Anonymous said...

@ 9:44

Sure. Y'all roll over on getting rid of the ability to decline a video hearing, and we'll up the fee. Deal?

Tim said...

5:15 PM. In this current climate, the claimant needs every advantage they can get and statistics clearly point to the claimant being disadvantaged. After waiting 18 months odr more for a hearing, what's a few more days of waiting if your chances are increased? If you want more video hearings, then offer significant time savings without much additional risk. As for the attorney's fees, I believe the government should pay 100 percent of it with much higher cap, instead of taking it from the claimants. This would, in theory, incentify the government to do a better job at the DDS level and to issue more OTRs. Bonuses to management should ultimately be tied to making correct determinations in a timely manner instead of deny fast. This could be done by looking at cases ultimately overturned on appeals or by CTRs.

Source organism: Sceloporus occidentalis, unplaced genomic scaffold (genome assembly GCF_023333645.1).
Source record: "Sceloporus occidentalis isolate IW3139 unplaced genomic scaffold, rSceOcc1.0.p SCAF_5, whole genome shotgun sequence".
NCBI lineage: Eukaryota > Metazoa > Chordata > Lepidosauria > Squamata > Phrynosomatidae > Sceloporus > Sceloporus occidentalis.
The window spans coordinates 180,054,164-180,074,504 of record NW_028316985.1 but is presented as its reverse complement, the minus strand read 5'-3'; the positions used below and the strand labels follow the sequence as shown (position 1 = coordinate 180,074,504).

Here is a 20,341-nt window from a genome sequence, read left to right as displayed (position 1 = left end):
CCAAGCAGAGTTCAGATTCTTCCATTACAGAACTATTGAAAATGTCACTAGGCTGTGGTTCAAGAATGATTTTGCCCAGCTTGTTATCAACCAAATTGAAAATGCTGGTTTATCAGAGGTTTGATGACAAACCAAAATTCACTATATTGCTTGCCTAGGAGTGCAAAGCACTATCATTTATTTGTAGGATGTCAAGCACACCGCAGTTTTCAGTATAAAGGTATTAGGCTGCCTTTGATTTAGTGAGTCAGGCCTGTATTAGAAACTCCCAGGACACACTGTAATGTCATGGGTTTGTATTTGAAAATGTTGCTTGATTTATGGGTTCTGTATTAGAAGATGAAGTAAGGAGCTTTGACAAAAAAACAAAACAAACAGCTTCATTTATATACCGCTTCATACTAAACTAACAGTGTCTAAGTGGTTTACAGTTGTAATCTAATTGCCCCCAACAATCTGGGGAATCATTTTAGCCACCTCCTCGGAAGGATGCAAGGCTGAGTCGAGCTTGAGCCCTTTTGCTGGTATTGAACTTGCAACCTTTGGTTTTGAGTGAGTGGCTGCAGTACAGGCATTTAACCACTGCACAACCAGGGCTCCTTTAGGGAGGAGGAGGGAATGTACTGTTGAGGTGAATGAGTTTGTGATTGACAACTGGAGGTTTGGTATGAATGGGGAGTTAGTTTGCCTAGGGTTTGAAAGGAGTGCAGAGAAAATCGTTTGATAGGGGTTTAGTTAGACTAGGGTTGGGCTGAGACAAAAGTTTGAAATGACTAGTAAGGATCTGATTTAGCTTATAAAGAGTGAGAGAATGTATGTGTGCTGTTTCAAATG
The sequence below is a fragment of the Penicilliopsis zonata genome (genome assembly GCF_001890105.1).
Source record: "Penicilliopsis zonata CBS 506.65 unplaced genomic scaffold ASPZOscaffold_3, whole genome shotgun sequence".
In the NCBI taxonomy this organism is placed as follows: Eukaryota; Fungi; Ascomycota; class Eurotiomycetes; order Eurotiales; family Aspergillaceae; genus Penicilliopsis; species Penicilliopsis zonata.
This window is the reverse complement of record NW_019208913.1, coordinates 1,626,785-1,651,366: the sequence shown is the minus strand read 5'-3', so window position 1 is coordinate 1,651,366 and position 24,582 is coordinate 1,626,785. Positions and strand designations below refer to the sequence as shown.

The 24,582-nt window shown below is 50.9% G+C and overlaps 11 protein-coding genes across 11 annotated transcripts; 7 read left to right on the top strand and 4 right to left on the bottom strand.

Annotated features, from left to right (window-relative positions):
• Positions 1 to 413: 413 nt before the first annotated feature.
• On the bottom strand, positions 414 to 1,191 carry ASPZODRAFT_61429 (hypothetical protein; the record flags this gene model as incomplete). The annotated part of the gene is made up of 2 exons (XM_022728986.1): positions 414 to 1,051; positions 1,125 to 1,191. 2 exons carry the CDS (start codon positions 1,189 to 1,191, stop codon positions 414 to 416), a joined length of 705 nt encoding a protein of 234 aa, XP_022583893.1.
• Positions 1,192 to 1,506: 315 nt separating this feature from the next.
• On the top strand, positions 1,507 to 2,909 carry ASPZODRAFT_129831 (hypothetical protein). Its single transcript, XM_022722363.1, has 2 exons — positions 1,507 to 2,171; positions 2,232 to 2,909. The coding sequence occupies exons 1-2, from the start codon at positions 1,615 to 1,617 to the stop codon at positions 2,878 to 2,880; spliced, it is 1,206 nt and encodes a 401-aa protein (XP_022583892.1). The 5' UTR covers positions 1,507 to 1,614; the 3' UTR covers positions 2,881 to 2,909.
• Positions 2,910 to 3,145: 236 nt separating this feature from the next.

Anonymous said...

I'd love to see a Congressperson, Senator, or President float the idea of the taxpayer paying the fee for Social Security disability representatives and see popular reaction ("Taxpayer dollars to crooked lawyers?!?").

But more importantly, do you know what that change would do optics-wise to the program? It would give the folks that want to kill SSA and/or privatize it the ability to say something like "the government is paying--out of its own pockets--the same representatives pushing through all these bogus disability claims that are bankrupting it. The government is killing itself! Let's let capable private industry bring it back to life!"